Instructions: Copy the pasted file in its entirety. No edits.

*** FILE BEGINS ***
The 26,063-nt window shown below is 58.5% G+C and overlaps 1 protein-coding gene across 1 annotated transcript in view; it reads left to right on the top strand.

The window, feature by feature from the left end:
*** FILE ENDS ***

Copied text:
The 26,063-nt window shown below is 58.5% G+C and overlaps 1 protein-coding gene across 1 annotated transcript in view; it reads left to right on the top strand.

The window, feature by feature from the left end: